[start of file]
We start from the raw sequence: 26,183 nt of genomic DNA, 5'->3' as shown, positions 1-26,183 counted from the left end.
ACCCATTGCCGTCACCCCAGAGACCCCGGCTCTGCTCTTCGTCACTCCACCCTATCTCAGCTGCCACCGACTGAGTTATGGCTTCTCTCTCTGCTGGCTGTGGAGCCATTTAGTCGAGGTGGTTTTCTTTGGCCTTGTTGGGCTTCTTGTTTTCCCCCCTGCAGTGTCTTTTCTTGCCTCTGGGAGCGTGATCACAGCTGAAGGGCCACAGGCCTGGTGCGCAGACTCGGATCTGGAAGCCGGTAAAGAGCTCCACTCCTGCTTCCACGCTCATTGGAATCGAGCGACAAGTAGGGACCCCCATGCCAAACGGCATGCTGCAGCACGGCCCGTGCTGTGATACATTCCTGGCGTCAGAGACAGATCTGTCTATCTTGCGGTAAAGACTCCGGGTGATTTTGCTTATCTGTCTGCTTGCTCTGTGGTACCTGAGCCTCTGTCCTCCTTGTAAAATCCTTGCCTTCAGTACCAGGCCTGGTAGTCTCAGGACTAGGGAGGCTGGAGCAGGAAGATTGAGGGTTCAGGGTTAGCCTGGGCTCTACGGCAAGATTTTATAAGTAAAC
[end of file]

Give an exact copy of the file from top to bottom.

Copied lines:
We start from the raw sequence: 26,183 nt of genomic DNA, 5'->3' as shown, positions 1-26,183 counted from the left end.
ACCCATTGCCGTCACCCCAGAGACCCCGGCTCTGCTCTTCGTCACTCCACCCTATCTCAGCTGCCACCGACTGAGTTATGGCTTCTCTCTCTGCTGGCTGTGGAGCCATTTAGTCGAGGTGGTTTTCTTTGGCCTTGTTGGGCTTCTTGTTTTCCCCCCTGCAGTGTCTTTTCTTGCCTCTGGGAGCGTGATCACAGCTGAAGGGCCACAGGCCTGGTGCGCAGACTCGGATCTGGAAGCCGGTAAAGAGCTCCACTCCTGCTTCCACGCTCATTGGAATCGAGCGACAAGTAGGGACCCCCATGCCAAACGGCATGCTGCAGCACGGCCCGTGCTGTGATACATTCCTGGCGTCAGAGACAGATCTGTCTATCTTGCGGTAAAGACTCCGGGTGATTTTGCTTATCTGTCTGCTTGCTCTGTGGTACCTGAGCCTCTGTCCTCCTTGTAAAATCCTTGCCTTCAGTACCAGGCCTGGTAGTCTCAGGACTAGGGAGGCTGGAGCAGGAAGATTGAGGGTTCAGGGTTAGCCTGGGCTCTACGGCAAGATTTTATAAGTAAAC